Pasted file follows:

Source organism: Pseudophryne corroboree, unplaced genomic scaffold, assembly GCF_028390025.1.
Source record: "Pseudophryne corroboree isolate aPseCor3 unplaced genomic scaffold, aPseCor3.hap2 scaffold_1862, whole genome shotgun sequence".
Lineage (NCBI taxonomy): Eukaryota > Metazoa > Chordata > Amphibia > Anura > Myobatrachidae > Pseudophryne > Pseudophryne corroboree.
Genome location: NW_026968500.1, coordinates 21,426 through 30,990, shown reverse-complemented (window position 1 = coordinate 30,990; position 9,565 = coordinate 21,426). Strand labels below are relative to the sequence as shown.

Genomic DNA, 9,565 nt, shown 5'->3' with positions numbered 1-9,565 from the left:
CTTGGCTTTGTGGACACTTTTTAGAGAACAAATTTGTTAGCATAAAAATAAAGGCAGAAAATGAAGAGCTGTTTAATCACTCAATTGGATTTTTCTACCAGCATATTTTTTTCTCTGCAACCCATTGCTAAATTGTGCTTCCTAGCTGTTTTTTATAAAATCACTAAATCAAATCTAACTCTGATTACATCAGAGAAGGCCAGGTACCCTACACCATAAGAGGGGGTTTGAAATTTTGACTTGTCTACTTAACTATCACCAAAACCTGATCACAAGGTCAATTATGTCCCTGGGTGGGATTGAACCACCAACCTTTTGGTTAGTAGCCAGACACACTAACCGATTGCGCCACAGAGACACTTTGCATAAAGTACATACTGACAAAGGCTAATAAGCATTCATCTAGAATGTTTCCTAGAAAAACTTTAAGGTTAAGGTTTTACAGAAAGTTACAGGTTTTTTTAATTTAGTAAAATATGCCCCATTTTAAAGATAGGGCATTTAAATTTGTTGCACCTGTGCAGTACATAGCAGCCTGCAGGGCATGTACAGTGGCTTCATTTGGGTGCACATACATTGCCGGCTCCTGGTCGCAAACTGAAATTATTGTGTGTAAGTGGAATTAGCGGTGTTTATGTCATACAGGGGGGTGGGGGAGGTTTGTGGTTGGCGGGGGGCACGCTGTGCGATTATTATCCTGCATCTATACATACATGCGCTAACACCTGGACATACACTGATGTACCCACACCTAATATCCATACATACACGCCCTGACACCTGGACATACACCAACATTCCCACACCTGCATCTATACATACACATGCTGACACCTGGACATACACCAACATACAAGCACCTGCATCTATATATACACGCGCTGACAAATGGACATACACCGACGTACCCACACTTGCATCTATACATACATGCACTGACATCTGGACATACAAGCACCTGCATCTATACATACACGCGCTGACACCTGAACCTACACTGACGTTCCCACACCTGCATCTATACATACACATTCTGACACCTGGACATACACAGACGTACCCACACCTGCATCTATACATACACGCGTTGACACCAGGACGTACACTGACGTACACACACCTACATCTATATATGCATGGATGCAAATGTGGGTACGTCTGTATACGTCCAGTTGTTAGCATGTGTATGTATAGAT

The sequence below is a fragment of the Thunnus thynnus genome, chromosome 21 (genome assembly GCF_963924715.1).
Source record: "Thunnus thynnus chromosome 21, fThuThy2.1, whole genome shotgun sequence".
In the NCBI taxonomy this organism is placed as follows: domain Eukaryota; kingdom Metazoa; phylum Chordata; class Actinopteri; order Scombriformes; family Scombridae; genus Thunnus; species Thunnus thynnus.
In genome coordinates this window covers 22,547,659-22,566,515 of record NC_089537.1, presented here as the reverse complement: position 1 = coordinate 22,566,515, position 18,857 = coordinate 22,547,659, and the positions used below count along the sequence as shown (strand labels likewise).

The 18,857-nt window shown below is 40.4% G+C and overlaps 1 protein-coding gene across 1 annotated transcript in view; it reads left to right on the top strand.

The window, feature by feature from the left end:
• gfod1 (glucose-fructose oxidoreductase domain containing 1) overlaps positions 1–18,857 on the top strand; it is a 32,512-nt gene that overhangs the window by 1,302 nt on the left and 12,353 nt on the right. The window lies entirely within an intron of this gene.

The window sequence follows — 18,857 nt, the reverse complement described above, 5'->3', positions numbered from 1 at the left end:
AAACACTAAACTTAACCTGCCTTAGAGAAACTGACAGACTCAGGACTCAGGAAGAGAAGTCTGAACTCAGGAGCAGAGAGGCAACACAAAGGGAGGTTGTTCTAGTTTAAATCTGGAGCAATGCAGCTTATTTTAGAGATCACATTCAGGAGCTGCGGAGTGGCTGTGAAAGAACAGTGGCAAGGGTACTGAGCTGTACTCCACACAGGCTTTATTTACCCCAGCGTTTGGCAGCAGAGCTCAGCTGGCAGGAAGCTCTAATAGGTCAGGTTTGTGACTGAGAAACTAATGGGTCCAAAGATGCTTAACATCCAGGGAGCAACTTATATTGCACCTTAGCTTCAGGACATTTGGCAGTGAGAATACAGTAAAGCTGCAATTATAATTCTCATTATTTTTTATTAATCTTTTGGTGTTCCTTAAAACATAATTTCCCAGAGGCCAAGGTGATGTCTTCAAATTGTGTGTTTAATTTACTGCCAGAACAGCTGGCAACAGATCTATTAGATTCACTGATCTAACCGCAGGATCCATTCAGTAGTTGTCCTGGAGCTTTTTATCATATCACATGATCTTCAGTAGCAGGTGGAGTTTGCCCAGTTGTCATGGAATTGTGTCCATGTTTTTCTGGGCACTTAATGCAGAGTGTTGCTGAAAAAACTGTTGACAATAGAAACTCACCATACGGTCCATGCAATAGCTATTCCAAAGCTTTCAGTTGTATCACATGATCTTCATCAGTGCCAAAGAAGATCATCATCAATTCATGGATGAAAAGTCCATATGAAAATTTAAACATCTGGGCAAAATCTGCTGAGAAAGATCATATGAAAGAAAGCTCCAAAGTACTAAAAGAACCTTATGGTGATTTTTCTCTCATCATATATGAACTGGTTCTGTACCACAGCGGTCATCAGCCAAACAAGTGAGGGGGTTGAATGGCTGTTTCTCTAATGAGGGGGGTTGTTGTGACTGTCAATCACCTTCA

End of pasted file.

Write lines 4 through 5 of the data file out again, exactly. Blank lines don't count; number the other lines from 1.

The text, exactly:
Genome location: NW_026968500.1, coordinates 21,426 through 30,990, shown reverse-complemented (window position 1 = coordinate 30,990; position 9,565 = coordinate 21,426). Strand labels below are relative to the sequence as shown.

Genomic DNA, 9,565 nt, shown 5'->3' with positions numbered 1-9,565 from the left: